Addition to the Hawaiian Domain

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Addition to the Hawaiian Domain


This brief article described the historically significant but not quite exciting (at the time at least) acquisition of Palmyra as a Hawaiian possession. The original written report of Captain Zenas Bent is included, describing how he left a flag, a "well corked" bottle containing legal documents, and several men to begin working a small farming operation.

This is one of the first mentions of Palmyra in newspapers, and certainly its first mention as part of Hawaii, which it remains to this day.



The Polynesian (Hawaiian Newspaper)




Public Domain





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Addition to the Hawaiian Domain

We noticed last week the return, from a cruise southward, of the sloop Louisa, Captain Z. Bent. The cruise had extended to Palmyra Island, an uninhabited spot north of the Equator, which was taken possession of in the name of His Majesty Karuehameha IV. The following report of Captain Bent, to the Minister of the Interior, which we have been permitted to copy, will, no doubt, prove interesting.

To His Royal Highness Prince L. Kamehameha, Minister of the Interior:

Sir : In pursuance of the authority granted to me by His Majesty Kamehameha IV., on the first day of March A. D. 1862. I took possession of Palmyra Island, in the name of His Majesty ; and according to my instructions, I erected on the island a pole, with the Hawaiian flag wrapped round it ; and I interred at the foot of it a bottle, well corked, containing a paper signed by me, in the following form:

'This island is taken possession of by order of His Majesty King Kamehameha IV., for him and his successors on the Hawaiian throne, by the undersigned, in the schooner Louisa, this 15th day of April A. D 1862.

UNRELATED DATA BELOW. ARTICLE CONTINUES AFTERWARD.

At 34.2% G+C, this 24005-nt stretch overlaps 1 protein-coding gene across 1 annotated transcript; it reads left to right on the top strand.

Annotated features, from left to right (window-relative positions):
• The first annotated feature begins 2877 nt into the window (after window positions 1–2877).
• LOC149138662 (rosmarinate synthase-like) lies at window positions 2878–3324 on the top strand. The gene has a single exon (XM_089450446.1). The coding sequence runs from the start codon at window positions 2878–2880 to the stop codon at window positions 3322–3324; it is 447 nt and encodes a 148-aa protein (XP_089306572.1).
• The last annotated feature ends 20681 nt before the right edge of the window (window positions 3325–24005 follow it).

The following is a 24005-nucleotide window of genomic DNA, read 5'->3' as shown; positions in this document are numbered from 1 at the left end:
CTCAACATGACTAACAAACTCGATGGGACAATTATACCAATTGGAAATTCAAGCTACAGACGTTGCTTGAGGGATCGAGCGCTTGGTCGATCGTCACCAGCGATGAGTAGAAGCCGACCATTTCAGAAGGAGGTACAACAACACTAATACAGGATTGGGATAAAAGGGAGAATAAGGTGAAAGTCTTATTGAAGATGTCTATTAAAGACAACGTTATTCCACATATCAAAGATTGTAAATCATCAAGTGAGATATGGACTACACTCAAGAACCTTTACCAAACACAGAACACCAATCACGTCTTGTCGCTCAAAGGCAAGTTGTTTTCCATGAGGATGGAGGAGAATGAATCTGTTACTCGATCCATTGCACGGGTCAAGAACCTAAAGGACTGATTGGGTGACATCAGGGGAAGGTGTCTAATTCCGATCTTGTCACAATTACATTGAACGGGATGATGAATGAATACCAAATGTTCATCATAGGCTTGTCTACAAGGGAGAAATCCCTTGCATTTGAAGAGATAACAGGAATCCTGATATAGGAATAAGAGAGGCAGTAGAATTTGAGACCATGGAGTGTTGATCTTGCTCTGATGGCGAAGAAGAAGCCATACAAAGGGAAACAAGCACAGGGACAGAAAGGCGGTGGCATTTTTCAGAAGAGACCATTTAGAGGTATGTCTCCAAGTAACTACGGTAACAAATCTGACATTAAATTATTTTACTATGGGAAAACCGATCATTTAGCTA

[Signed.] Zenas Bent’

By correct observation, I found the island to be in latitude 50' North, and in longitude 161 ° 53' NWest. The island is about ten miles in length and six miles in breadth. The eastern end rises about twenty feet above the level of the sea. The lending is on the west end ; and a vessel can lie in perfect safety in three fathoms of water. The trees on the island are cocoanut, puhala and a species of the koa. All kinds of vegetables will grow on the island. I planted some beans, corn and watermelons. I erected a dwelling house on the island, and also a curing house for biche de mer.

I left on the island one white man and four Hawaiians, who are engaged in curing the biche de mer. I propose returning to the island in about ten days.

I have the honor to remain,
Your obedient servant, Z. Bent.

Honolulu, June 16, 1862

Original Format



“Addition to the Hawaiian Domain,” Palmyra Archive, accessed October 28, 2020,


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